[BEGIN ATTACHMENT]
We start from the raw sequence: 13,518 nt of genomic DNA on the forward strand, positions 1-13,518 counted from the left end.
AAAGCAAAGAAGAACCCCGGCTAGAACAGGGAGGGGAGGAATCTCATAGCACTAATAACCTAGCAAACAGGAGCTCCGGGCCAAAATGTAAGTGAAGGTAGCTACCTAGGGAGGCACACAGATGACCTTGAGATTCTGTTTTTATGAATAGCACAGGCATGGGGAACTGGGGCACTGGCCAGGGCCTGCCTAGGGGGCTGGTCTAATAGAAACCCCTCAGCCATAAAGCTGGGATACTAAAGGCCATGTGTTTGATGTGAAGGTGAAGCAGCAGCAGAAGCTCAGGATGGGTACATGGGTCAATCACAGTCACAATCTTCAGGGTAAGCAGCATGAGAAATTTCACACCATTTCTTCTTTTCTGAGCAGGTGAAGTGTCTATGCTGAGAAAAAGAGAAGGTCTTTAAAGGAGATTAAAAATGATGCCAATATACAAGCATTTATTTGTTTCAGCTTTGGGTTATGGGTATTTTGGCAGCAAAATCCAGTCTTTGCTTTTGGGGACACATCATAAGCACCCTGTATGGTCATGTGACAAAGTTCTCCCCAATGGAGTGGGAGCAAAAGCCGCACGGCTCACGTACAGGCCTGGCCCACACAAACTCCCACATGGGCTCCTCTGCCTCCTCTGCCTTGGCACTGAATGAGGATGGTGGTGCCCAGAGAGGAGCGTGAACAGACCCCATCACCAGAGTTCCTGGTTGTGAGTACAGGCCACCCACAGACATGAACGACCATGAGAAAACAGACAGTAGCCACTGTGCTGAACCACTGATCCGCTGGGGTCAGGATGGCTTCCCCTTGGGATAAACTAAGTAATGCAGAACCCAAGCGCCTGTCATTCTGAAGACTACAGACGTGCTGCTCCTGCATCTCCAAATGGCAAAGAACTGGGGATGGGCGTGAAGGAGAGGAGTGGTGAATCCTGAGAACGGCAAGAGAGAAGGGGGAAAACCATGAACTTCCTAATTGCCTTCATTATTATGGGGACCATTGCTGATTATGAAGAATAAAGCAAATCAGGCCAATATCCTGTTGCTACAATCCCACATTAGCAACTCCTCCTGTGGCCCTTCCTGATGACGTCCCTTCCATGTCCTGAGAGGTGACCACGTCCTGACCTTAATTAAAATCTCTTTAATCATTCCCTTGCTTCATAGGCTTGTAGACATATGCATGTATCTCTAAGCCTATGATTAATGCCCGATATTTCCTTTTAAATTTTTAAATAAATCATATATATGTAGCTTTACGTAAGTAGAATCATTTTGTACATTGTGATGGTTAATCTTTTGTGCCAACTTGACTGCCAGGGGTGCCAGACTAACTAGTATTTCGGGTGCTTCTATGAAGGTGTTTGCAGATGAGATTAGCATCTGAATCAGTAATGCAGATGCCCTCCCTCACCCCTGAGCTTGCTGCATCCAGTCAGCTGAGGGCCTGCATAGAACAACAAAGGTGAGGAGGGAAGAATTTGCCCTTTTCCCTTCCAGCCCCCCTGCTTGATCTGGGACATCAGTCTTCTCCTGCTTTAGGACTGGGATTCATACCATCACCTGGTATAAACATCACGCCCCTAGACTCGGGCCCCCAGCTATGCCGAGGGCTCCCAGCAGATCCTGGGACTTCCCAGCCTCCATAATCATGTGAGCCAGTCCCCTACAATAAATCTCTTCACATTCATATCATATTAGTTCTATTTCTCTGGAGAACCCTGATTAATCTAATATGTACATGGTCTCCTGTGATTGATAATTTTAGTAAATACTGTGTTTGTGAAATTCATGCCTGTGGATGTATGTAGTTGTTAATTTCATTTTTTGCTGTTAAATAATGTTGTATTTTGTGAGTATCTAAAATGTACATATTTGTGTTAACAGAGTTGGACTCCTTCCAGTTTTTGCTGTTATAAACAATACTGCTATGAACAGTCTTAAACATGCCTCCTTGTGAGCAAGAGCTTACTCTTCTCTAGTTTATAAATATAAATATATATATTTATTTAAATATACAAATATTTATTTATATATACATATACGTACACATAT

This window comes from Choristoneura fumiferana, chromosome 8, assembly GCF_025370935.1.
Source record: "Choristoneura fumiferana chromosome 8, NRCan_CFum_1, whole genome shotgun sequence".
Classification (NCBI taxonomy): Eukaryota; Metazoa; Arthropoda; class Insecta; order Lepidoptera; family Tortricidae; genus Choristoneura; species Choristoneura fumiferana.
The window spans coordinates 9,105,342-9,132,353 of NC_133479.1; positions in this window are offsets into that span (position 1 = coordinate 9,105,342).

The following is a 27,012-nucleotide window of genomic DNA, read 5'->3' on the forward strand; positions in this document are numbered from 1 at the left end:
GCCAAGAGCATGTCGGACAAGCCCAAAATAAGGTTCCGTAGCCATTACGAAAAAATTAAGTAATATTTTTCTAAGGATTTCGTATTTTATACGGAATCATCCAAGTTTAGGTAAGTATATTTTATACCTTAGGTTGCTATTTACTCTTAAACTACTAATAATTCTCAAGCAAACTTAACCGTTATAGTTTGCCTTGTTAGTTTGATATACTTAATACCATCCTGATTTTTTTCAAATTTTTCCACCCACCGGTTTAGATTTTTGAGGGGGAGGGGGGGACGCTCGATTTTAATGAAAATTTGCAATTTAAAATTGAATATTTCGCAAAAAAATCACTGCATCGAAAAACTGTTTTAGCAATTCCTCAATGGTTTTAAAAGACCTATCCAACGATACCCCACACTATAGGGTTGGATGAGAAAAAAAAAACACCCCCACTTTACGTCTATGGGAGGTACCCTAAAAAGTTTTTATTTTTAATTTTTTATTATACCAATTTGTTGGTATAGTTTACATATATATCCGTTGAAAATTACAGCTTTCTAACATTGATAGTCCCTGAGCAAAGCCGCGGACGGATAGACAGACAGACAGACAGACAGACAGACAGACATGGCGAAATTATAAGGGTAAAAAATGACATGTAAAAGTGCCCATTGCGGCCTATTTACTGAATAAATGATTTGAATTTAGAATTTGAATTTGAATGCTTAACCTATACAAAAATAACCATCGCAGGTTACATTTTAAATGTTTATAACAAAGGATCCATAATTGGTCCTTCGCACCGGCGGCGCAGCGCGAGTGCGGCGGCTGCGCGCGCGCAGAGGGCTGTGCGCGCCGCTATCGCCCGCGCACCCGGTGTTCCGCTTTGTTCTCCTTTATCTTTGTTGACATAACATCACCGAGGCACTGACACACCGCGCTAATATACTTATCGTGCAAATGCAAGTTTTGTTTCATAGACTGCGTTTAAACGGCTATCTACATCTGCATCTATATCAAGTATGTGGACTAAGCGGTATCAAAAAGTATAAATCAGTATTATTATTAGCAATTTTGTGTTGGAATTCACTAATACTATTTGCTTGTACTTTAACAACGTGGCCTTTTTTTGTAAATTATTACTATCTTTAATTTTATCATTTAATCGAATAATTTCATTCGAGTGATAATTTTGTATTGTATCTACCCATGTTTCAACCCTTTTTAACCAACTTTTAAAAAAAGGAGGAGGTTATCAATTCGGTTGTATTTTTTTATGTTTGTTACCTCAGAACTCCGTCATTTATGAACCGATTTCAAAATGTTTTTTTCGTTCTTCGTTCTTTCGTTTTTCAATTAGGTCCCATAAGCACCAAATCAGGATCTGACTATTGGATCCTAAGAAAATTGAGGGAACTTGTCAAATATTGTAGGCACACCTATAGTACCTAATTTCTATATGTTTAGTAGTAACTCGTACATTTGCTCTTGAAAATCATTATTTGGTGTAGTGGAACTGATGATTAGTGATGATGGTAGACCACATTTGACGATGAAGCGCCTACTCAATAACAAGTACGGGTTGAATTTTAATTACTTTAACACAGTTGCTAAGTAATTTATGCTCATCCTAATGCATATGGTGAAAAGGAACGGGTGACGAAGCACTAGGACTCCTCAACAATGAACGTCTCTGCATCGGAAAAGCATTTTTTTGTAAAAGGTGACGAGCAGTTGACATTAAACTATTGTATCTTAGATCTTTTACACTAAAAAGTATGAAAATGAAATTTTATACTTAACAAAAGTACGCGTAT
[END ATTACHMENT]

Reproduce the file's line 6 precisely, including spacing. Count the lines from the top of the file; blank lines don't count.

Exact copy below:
The window spans coordinates 9,105,342-9,132,353 of NC_133479.1; positions in this window are offsets into that span (position 1 = coordinate 9,105,342).